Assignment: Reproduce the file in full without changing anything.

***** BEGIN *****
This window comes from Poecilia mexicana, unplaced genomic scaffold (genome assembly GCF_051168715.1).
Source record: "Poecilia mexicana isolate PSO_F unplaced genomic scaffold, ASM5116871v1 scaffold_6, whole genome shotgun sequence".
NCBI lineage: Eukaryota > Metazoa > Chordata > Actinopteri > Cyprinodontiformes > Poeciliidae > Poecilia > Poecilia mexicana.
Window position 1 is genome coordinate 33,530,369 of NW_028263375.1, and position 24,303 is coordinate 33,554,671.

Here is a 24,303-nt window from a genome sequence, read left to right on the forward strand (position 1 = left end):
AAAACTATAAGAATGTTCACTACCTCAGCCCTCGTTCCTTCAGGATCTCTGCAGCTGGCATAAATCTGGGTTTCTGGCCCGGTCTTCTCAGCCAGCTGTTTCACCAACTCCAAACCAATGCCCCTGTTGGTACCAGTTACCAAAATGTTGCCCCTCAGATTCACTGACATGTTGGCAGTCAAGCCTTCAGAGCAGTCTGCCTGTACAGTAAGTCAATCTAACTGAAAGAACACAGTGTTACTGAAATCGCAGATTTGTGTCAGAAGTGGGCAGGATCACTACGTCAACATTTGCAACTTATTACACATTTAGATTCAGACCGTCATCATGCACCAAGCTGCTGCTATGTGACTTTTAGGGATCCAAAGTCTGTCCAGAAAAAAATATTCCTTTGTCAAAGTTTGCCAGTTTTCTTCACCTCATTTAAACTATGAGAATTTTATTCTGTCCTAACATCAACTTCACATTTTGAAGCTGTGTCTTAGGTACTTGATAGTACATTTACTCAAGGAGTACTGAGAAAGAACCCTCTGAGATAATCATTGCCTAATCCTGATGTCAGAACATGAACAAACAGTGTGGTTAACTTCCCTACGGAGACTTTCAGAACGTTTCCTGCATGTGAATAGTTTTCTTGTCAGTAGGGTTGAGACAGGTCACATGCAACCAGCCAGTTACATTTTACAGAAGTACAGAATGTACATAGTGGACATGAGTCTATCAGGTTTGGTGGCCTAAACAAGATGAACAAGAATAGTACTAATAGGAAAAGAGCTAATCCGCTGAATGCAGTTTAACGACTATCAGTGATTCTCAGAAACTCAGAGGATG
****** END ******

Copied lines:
This window comes from Poecilia mexicana, unplaced genomic scaffold (genome assembly GCF_051168715.1).
Source record: "Poecilia mexicana isolate PSO_F unplaced genomic scaffold, ASM5116871v1 scaffold_6, whole genome shotgun sequence".
NCBI lineage: Eukaryota > Metazoa > Chordata > Actinopteri > Cyprinodontiformes > Poeciliidae > Poecilia > Poecilia mexicana.
Window position 1 is genome coordinate 33,530,369 of NW_028263375.1, and position 24,303 is coordinate 33,554,671.

Here is a 24,303-nt window from a genome sequence, read left to right on the forward strand (position 1 = left end):
AAAACTATAAGAATGTTCACTACCTCAGCCCTCGTTCCTTCAGGATCTCTGCAGCTGGCATAAATCTGGGTTTCTGGCCCGGTCTTCTCAGCCAGCTGTTTCACCAACTCCAAACCAATGCCCCTGTTGGTACCAGTTACCAAAATGTTGCCCCTCAGATTCACTGACATGTTGGCAGTCAAGCCTTCAGAGCAGTCTGCCTGTACAGTAAGTCAATCTAACTGAAAGAACACAGTGTTACTGAAATCGCAGATTTGTGTCAGAAGTGGGCAGGATCACTACGTCAACATTTGCAACTTATTACACATTTAGATTCAGACCGTCATCATGCACCAAGCTGCTGCTATGTGACTTTTAGGGATCCAAAGTCTGTCCAGAAAAAAATATTCCTTTGTCAAAGTTTGCCAGTTTTCTTCACCTCATTTAAACTATGAGAATTTTATTCTGTCCTAACATCAACTTCACATTTTGAAGCTGTGTCTTAGGTACTTGATAGTACATTTACTCAAGGAGTACTGAGAAAGAACCCTCTGAGATAATCATTGCCTAATCCTGATGTCAGAACATGAACAAACAGTGTGGTTAACTTCCCTACGGAGACTTTCAGAACGTTTCCTGCATGTGAATAGTTTTCTTGTCAGTAGGGTTGAGACAGGTCACATGCAACCAGCCAGTTACATTTTACAGAAGTACAGAATGTACATAGTGGACATGAGTCTATCAGGTTTGGTGGCCTAAACAAGATGAACAAGAATAGTACTAATAGGAAAAGAGCTAATCCGCTGAATGCAGTTTAACGACTATCAGTGATTCTCAGAAACTCAGAGGATG